We're waiting on a part for the hot rod. I guess that's the price we pay for computerizing the heck out of even things so simple as a sewing machine. They make our lives simpler, right? That's what I've heard, but I'm not sure I believe it. Incidentally, I'm also waiting for the truck tire to come in because I have custom wheels so I'm pretty much stuck here with not much to work on...
My apologies for the delay(s).
Since I'm essentially down to the artistic form of thumb-twiddling, I've been puttering with some other projects. Thanks to the miracle of Polymer Clay an artist doesn't require a kiln and a million dollars worth of equipment to experiment in the realm of sculpture. We've spent the last year concentrating on the inside of our new home, and now it comes time to look to the outside of the place.
One of the ideas I had was to do a row of sculpted faces along the front rather akin to gargoyles (though they would technically be called 'Grotesques' since they won't be used to manage the water flow off our roof). We are looking to add a fantasy/storybook touch to our otherwise architecturally unremarkable domicile. I'm of a mind to make them reflective of the seasons, rather akin to the four seasons painted by Mucha. I have a thing for Art Deco and Art Nouveau for some reason. Of course, the would be much more gothic than Mucha, but he was the inspiration.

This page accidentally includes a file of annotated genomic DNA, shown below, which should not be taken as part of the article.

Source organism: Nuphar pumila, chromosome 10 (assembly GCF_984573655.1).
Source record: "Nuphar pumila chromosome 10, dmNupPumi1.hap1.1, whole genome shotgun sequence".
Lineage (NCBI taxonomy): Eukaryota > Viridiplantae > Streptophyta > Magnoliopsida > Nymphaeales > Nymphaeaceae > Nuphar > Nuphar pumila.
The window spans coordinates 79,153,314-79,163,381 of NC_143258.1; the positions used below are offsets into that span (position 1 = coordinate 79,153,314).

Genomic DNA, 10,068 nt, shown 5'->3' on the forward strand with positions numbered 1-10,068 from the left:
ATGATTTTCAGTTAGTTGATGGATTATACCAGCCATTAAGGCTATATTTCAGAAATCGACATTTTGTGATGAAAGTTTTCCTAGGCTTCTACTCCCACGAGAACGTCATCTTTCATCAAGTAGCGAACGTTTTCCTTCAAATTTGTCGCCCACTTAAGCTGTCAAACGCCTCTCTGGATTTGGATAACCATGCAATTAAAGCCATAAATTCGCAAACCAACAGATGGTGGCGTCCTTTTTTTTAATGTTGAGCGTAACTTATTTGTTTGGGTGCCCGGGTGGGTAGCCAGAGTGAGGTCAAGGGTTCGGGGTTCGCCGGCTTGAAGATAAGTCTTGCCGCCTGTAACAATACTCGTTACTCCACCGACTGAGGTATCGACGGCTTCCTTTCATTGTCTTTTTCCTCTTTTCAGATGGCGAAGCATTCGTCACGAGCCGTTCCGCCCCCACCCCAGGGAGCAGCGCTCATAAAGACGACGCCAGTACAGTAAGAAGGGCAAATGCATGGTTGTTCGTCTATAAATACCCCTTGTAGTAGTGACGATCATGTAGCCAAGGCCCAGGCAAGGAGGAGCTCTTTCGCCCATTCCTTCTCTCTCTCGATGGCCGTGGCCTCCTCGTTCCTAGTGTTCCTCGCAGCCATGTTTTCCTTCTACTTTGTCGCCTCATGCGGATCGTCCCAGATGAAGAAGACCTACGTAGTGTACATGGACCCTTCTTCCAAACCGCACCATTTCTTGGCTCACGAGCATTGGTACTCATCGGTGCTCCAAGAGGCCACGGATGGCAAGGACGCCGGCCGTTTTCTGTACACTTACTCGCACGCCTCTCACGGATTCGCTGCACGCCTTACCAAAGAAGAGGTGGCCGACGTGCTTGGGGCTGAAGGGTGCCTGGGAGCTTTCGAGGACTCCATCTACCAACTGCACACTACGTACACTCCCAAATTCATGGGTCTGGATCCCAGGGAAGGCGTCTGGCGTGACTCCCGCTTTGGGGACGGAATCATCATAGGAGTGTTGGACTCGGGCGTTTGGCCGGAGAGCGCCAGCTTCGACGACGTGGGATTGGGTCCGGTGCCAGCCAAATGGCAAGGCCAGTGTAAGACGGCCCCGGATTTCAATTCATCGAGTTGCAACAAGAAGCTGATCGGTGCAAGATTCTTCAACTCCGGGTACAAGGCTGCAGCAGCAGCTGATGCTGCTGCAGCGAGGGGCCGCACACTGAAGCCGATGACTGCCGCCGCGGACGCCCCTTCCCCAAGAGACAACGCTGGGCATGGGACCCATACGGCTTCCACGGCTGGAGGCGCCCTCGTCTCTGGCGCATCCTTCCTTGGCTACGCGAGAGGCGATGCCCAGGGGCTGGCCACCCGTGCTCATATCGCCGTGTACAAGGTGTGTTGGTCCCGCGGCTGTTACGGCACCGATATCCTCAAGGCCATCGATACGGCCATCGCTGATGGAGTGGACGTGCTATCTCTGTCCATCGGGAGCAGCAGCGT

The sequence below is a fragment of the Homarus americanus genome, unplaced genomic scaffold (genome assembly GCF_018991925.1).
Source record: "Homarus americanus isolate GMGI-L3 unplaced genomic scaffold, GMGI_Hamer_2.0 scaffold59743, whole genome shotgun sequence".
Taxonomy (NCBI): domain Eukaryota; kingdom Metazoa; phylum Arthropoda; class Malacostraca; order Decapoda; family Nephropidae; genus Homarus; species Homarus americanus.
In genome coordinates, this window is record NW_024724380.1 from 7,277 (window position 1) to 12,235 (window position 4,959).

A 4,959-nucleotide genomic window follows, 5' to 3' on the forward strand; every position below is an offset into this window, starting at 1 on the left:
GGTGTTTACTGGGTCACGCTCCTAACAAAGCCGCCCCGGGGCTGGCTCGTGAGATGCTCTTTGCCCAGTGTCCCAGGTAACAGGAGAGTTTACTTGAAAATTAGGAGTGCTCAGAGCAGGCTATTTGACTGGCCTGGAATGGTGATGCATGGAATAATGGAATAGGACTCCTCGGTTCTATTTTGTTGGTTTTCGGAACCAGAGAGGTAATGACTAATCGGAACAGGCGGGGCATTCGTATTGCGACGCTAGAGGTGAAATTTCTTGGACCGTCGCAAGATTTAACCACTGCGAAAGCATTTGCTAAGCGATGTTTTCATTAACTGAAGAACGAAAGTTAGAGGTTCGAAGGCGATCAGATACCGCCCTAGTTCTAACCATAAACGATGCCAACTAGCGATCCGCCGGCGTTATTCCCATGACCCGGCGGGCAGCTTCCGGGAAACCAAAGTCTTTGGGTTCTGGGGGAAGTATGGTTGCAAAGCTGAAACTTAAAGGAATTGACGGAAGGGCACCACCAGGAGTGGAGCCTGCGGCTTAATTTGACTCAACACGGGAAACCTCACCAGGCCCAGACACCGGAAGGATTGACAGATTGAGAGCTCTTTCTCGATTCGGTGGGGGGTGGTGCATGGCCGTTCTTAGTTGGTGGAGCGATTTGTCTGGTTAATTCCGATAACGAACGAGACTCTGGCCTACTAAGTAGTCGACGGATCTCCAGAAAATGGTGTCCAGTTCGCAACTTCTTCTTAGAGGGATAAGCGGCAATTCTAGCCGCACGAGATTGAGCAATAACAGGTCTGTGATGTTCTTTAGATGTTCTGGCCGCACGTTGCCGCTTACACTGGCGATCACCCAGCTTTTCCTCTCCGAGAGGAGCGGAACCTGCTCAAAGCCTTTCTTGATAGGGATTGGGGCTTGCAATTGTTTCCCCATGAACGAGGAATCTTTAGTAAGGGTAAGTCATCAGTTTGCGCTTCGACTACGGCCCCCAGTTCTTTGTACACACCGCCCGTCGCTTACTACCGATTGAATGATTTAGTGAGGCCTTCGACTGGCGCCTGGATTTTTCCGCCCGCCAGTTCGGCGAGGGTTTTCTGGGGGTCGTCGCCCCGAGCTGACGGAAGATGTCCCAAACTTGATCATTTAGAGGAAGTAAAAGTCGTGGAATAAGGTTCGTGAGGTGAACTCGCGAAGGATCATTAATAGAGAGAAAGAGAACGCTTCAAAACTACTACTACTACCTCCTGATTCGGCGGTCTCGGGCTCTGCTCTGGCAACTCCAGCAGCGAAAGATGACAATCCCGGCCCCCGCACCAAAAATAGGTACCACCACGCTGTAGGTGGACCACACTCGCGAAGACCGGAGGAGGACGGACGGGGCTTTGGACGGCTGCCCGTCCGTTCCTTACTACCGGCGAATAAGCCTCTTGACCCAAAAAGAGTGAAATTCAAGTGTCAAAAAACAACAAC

Here are some pictures of the first study I did in polymer clays...
The final pieces will be sculpted in polymer clay (I use Super-Sculpy) and then cast in mortar or concrete using a silicone mold. My father in law has a lot of experience casting in concrete and I'll be looking to him for help.
In the meantime, my sketchbook is active... in case you were worried that I would never get back to the doublet diary with all these tangents. Just - you know - life getting in the way.
If the hotrod isn't fixed soon, I'll dig out the old (and highly cantankerous) machine or bite the bullet and sew the daggum thing by hand.